In Kenya, there’s growing concern among media and human rights groups over the latest comments by the country’s security minister. Minister John Michuki has warned there could be another police raid on local media, similar to the March 2nd raid against The Standard Group. He cited security reasons, and police have accused the journalists of taking bribes to write false stories.
Mikewa Ogada is program officer in charge of research for the Kenya Human Rights Commission. From Nairobi, he spoke to English to Africa reporter Joe De Capua about another the threat of another crackdown on the media.
“Our main concern is that those threats that he’s issuing, those are threats against press freedom. We are worried that this might roll back the gains we’ve made in this country…. Suddenly, in a more democratic disposition, this is being reversed. We’re very, very worried about that,” he says. The human rights official says it goes against the role of a government: “A government is there to provide security, not to act in ways that promote insecurity by raiding or attacking institutions. I think there are more civilized ways to deal with the media or any other institution or individual.”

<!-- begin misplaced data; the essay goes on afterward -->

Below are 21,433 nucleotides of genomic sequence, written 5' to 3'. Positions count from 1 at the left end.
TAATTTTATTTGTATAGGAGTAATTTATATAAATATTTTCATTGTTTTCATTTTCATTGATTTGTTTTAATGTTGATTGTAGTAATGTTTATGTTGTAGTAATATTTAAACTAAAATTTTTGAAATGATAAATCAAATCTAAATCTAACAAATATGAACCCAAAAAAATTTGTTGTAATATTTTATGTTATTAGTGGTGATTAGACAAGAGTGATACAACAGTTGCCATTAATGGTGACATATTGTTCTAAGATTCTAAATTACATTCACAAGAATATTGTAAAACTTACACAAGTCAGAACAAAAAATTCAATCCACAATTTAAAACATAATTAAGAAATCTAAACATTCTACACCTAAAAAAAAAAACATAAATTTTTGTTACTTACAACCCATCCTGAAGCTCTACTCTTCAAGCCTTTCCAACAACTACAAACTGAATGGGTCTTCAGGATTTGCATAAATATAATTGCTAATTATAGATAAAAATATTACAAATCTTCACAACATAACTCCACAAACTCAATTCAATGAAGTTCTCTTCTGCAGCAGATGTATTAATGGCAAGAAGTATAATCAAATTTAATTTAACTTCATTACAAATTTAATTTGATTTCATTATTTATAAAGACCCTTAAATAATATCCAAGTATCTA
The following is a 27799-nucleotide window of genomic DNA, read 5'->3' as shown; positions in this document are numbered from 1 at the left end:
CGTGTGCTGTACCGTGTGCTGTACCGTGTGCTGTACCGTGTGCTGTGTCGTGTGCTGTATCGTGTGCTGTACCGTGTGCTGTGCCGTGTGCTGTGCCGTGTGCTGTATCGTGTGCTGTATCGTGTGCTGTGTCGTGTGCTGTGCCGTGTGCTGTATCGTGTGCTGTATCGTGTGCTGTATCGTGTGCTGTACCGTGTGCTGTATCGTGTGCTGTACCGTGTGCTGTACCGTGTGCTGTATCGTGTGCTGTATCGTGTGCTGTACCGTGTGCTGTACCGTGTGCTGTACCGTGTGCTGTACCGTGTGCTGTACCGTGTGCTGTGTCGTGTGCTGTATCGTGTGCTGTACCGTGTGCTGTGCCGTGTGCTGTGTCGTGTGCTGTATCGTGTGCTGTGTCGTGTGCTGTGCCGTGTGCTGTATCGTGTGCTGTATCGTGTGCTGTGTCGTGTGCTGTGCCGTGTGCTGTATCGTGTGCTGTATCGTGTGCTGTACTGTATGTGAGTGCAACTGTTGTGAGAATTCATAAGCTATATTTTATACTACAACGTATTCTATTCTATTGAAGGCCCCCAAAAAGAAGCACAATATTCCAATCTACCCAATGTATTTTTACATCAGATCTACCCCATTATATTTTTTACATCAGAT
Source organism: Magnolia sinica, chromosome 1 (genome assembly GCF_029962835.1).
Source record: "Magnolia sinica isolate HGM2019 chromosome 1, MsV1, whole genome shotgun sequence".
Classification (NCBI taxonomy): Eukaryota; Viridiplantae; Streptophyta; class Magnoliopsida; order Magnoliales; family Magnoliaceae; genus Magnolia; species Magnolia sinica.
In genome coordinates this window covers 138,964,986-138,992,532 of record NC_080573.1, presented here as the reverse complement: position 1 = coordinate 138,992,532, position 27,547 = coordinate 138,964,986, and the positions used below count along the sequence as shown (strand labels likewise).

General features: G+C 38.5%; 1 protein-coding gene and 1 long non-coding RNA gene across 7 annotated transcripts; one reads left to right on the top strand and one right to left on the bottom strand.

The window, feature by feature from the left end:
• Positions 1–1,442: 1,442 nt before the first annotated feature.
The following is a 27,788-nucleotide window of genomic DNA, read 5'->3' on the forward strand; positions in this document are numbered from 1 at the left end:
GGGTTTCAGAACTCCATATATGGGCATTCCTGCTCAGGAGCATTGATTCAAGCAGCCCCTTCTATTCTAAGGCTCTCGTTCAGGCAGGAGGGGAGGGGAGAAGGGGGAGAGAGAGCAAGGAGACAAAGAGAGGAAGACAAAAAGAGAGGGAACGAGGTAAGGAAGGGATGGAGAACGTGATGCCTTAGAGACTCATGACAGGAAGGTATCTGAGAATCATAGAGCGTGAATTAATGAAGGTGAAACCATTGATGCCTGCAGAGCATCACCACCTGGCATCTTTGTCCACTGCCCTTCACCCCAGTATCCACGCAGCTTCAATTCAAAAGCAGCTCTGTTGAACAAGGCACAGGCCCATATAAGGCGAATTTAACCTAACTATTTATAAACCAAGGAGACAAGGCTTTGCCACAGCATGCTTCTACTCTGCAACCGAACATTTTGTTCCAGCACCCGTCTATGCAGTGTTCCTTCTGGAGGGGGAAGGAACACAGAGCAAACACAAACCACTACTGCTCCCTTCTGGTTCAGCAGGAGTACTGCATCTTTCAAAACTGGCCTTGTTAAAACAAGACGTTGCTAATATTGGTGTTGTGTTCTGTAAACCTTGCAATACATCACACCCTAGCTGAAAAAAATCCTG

Michuki is quoted as saying, “I have no apologies to make on the destruction that the government meted out on The Standard Group.”
Ogada reacts to that statement by saying, “It’s unfortunate. I regret that somebody who’s considered a leader, who considers himself a leader, would speak in that way. Clearly he has apologies to make.”
Ogada says Michuki should not only apologize, but resign. And he calls upon the government to return any property it took from The Standard Group.